If you’re an artist/songwriter or songwriter with songs yet no music publisher then by default you are your own music publisher. Until you officially sign with a music publisher you represent yourself. Some artists and songwriters prefer to stay that way. Some want to go with a music publisher. Another thing to keep in mind signing up with ASCAP or BMI doesn’t mean you have a music publisher. However, if you do have a music publisher he or she now has a role in your split sheet. Normally when you sign with a music publisher as a songwriter that publisher now owns half of your song publishing and its rights. This of course can vary depending on the type of publishing agreement you sign. Usually for standard publishing agreements the publisher gets 50% of ownership of your song. This means if you’re an artist/ songwriter or just a songwriter and you’ve written a song with a music producer and you have 50% ownership. Now that you’re signed with a music publisher that publisher has half of your ownership percentage. This results in you now having 25% ownership of the song due to half of 50% being 25%. Of course if you’re not signed to a music publisher then you keep all of your publishing (the percentage you have but keep in mind you still have to split ownership with other writers if they helped you write the song).

Music song splits and royalties

Exactly how do music song splits affect music royalties? After all receiving proper payment for your music is the main purpose of specifying song splits. Music royalties are payments made by one party to owner of music based on usage of music. There are different types of music royalties. All music royalties don’t pay the same rate. To determine the total amount of royalties you’re entitled to as one of the songwriters it has to be determined the percentage of the song you own. The songwriter split sheets determines the percentage of the song you own. So now that you have the splits established between you and other writers, you and the music publisher (if there is one), now you can have your song copy written and published, which then allows you to receive proper royalties for your music. This is why it’s so important to figure everything out and fill out a split sheet before the song is ever copy written, published or released. Another thing to keep in mind.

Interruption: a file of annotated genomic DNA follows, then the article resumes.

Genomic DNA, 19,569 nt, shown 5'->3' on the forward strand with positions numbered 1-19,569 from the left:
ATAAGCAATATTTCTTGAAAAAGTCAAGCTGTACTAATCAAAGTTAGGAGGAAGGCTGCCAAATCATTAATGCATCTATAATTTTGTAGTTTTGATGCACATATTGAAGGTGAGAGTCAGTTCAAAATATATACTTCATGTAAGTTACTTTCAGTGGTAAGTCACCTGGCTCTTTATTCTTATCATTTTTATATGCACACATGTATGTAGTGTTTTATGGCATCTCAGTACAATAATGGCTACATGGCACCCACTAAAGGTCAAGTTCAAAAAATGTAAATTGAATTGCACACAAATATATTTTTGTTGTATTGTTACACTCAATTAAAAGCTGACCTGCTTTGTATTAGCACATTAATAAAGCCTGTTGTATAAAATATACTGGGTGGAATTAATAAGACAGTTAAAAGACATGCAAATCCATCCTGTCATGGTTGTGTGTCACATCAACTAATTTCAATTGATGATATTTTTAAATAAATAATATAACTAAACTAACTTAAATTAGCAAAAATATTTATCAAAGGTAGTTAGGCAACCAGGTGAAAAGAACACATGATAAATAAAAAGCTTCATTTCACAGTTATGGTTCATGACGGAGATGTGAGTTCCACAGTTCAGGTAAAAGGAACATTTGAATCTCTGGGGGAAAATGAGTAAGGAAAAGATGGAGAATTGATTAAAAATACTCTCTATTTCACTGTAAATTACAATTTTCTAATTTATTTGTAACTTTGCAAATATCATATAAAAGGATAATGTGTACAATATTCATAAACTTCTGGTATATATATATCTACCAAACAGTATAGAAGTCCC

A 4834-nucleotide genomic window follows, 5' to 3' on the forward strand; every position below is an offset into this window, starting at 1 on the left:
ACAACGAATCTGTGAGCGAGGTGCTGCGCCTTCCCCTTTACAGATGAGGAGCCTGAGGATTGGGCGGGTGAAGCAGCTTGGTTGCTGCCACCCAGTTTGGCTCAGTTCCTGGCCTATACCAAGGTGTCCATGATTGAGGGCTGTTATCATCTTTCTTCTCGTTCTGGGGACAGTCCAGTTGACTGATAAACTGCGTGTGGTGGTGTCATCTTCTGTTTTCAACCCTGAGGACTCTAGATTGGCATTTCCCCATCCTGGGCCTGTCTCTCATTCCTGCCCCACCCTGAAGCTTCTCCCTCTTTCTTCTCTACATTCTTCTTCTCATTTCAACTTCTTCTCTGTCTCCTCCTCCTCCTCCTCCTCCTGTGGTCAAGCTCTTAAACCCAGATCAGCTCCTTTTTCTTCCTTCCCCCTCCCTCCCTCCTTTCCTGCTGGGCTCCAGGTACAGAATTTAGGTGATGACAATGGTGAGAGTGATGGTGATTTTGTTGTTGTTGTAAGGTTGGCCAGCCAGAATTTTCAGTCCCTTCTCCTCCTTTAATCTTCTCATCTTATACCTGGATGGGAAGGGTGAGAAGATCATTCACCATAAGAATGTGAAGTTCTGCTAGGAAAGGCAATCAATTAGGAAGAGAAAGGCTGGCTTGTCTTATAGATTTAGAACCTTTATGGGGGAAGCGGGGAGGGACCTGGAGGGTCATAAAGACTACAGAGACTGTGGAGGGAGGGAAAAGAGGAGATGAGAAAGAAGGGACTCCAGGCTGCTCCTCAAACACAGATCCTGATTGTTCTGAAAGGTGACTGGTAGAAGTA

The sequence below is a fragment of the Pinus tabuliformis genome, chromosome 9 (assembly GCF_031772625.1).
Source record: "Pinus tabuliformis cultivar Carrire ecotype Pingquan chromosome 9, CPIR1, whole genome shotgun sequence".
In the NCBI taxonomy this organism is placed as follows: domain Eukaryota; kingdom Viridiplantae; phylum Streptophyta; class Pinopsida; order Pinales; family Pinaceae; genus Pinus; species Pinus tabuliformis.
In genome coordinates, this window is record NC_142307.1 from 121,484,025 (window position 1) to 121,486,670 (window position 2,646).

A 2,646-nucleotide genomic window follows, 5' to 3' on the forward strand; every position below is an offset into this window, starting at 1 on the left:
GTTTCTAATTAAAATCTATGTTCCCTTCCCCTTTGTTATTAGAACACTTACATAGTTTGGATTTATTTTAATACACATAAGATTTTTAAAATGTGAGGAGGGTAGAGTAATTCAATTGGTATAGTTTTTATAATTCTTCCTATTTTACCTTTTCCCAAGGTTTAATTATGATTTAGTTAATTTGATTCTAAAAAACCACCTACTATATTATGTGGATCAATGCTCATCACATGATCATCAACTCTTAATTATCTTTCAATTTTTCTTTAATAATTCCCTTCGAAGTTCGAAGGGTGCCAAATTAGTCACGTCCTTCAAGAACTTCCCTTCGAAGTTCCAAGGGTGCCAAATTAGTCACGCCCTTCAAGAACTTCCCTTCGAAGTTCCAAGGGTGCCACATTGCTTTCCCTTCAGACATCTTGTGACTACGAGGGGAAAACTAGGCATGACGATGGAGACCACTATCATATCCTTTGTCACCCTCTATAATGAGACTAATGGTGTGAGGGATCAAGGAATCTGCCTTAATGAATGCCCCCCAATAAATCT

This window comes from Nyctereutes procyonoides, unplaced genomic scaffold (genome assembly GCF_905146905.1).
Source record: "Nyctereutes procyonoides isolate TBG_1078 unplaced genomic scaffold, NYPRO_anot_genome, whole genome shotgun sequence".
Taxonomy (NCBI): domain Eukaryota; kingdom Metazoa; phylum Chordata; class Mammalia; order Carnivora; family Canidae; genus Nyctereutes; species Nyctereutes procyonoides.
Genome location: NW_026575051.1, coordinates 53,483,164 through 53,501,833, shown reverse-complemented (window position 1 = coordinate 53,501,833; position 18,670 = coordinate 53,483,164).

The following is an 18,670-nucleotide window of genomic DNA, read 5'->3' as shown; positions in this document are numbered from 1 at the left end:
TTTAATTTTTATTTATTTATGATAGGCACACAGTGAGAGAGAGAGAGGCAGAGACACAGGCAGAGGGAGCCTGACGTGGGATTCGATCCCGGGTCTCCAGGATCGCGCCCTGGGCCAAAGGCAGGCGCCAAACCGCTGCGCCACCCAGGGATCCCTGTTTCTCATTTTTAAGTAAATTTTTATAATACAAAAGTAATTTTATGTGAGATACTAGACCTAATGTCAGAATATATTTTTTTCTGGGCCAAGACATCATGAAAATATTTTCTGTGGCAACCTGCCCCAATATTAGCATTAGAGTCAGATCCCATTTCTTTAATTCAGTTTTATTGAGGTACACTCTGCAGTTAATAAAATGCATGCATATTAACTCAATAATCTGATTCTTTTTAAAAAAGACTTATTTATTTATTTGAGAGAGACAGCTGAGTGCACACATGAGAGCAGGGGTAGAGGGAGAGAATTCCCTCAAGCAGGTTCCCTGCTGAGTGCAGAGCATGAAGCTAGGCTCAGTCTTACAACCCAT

What should go on your song split sheet?

When filling out a music split sheet there should be several blocks of information for you to fill out your half and other writers fill out theirs. There are some mandatory fields that should be on the split sheet. These fields are:

  • Your first and last name
  • Date
  • Song title
  • Recording artist
  • Recording label (if applicable)
  • Your home address
  • Your phone number
  • Your publishing company name and ownership of song percentage amount (if applicable)
  • Percentage of ownership you have for song
  • PRO (Performing Rights Organization) – state which PRO you are signed with

All of the fields list above (except for “Song title”) should be filled out by each contributed writer on the split sheet. If you have a lot of writers and run out of space/fields use 2 split sheets. In regards to stating your registered PRO, this means as a songwriter, artist, producer (any type of creator of music) you have to be registered with a PRO. As I’ve touched on in the past PRO’s are Performing Rights Organizations that track your public performance and broadcast royalties. These companies are either ASCAP or BMI. Keep in mind they are not music publishers. If you sign up with one of these PRO’s but don’t have a music publisher then you are your own publisher. However, you can be registered with them yet still be signed to a music publisher. You have to state your PRO on the split sheet so when you register that song with your affiliated PRO and they distribute your royalties your then able to calculate the proper splits evenly. This also gives you proof if you ever have to prove your ownership in the future. Another factor to keep in mind is the producer or fellow writer you may work with may have a different PRO than you. This is fine. You both just have to state in on the split sheet. Also when you add the song to your PRO registration you have to state it as well.

Legendary songwriter and singer Kenneth “Babyface” Edmonds is a great example of an artist who sings, writes and produces their own music. Making him receive if not all majority of ownership of his songs.

All of these factors when handling the business side of your music will help you understand how songwriting royalties are split, how song ownership works and why music publishing and registration is so important. The best way to keep the peace when dealing with song splits is to completely fill the sheet out before the song is completed. Have everything established before you even work on recording the song. Make sure every composer of the song are on the same page and complete their part of the split sheet. Then you can copyright the song, register it with your PRO, make sure it’s published, then focus on gaining royalties from all available avenues. Below is a link to download an example of a song split sheet. This split sheet can be printed out and actually used.

Song split sheet pdf example